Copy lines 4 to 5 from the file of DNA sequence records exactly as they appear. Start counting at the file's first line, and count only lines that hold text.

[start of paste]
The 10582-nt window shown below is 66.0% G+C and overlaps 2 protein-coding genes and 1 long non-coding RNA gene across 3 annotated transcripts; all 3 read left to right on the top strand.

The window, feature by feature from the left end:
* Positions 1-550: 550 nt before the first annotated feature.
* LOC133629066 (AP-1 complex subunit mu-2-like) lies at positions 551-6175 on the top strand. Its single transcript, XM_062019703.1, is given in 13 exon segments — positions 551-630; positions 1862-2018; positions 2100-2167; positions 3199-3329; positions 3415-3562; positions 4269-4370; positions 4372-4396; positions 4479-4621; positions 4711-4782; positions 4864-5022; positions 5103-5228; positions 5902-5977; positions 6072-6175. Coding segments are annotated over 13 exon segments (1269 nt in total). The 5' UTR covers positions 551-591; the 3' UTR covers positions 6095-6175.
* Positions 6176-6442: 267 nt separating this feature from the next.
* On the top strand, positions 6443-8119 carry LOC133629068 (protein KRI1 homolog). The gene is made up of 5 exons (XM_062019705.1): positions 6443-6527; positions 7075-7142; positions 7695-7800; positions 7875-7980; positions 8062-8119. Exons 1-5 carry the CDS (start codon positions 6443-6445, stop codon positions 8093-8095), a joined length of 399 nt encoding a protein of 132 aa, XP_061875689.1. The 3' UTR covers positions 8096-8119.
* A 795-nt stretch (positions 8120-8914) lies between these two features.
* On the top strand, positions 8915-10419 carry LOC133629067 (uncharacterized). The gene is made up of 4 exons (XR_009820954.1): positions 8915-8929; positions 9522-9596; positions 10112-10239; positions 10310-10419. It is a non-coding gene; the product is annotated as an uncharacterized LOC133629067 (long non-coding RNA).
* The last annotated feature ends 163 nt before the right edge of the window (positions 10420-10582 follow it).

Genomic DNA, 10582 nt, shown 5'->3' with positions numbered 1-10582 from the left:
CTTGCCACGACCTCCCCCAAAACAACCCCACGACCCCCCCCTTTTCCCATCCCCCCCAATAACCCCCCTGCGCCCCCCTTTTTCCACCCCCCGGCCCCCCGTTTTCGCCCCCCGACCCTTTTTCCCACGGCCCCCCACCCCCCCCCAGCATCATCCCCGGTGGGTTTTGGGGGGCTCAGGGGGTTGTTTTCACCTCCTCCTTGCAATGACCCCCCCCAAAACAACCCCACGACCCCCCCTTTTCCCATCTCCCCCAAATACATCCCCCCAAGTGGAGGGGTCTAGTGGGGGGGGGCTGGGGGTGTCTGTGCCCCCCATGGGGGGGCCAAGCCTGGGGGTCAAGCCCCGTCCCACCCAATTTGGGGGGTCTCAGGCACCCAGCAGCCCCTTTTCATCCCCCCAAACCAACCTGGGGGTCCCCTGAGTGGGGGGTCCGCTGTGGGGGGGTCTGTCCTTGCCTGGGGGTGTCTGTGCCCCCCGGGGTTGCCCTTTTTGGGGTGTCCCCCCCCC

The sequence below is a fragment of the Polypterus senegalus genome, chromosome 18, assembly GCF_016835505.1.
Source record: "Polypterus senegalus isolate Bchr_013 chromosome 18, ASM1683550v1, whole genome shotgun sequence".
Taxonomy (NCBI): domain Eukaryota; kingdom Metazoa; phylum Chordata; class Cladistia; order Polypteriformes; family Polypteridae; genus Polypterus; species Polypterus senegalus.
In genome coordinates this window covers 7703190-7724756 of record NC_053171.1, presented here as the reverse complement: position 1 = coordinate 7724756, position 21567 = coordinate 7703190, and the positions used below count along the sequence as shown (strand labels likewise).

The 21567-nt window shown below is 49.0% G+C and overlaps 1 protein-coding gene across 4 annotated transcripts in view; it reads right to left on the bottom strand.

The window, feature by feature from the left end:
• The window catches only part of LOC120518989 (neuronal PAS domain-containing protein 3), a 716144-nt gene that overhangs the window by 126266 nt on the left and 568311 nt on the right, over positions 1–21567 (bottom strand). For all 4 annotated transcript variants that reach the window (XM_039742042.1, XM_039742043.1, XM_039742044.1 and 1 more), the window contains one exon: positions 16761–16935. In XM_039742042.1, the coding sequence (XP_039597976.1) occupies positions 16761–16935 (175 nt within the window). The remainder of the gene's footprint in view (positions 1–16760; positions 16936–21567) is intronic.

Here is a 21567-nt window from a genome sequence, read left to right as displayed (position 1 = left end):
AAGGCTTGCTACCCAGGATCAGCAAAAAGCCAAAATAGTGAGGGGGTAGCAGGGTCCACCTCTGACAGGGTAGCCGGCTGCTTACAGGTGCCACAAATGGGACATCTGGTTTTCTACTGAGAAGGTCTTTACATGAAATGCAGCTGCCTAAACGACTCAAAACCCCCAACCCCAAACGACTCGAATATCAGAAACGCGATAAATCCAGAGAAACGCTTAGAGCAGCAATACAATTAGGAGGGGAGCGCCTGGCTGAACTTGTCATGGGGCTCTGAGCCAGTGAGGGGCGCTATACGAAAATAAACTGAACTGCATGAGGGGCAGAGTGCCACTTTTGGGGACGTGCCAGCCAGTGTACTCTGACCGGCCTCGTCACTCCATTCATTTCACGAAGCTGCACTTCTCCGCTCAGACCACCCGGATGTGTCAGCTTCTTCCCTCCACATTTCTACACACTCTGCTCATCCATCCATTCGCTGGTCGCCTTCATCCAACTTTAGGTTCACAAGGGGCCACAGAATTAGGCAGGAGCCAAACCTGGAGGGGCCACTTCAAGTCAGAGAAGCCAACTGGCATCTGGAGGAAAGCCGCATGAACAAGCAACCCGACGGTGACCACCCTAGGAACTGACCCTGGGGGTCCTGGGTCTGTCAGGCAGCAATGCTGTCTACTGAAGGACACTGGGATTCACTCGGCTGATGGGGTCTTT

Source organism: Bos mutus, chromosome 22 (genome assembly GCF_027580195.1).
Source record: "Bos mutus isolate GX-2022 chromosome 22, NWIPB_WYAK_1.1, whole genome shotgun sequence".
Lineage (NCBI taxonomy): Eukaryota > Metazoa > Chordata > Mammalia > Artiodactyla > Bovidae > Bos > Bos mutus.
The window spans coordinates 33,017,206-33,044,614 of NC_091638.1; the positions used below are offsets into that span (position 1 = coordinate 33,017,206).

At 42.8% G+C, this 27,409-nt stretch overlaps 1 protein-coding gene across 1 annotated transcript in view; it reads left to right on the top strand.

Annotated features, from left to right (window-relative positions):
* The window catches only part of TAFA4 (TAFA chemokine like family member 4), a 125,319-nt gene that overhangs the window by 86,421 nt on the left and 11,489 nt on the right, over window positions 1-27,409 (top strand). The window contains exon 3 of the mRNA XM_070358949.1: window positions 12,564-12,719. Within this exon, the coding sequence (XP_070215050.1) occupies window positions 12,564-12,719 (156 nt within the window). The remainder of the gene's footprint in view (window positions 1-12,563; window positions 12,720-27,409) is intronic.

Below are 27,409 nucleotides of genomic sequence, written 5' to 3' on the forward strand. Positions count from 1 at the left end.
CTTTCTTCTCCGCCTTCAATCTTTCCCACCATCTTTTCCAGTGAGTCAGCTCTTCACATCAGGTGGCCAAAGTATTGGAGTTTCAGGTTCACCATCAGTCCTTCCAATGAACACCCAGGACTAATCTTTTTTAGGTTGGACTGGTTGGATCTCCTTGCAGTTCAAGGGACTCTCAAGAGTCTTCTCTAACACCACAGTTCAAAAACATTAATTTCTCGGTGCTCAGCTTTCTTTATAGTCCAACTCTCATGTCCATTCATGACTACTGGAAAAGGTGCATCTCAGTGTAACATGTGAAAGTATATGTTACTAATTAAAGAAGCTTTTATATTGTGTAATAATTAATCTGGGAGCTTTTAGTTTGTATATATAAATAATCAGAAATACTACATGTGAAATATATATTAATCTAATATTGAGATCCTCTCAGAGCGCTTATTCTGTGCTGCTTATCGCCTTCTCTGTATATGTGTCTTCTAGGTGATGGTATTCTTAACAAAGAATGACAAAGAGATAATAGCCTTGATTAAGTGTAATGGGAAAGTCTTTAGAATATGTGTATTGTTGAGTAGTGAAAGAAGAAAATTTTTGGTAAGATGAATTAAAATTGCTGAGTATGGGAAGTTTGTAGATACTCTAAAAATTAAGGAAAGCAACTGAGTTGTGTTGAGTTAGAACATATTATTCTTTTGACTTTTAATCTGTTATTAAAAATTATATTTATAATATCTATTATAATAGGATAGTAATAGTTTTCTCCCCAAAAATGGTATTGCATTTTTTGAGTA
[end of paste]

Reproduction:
* LOC133629066 (AP-1 complex subunit mu-2-like) lies at positions 551-6175 on the top strand. Its single transcript, XM_062019703.1, is given in 13 exon segments — positions 551-630; positions 1862-2018; positions 2100-2167; positions 3199-3329; positions 3415-3562; positions 4269-4370; positions 4372-4396; positions 4479-4621; positions 4711-4782; positions 4864-5022; positions 5103-5228; positions 5902-5977; positions 6072-6175. Coding segments are annotated over 13 exon segments (1269 nt in total). The 5' UTR covers positions 551-591; the 3' UTR covers positions 6095-6175.
* Positions 6176-6442: 267 nt separating this feature from the next.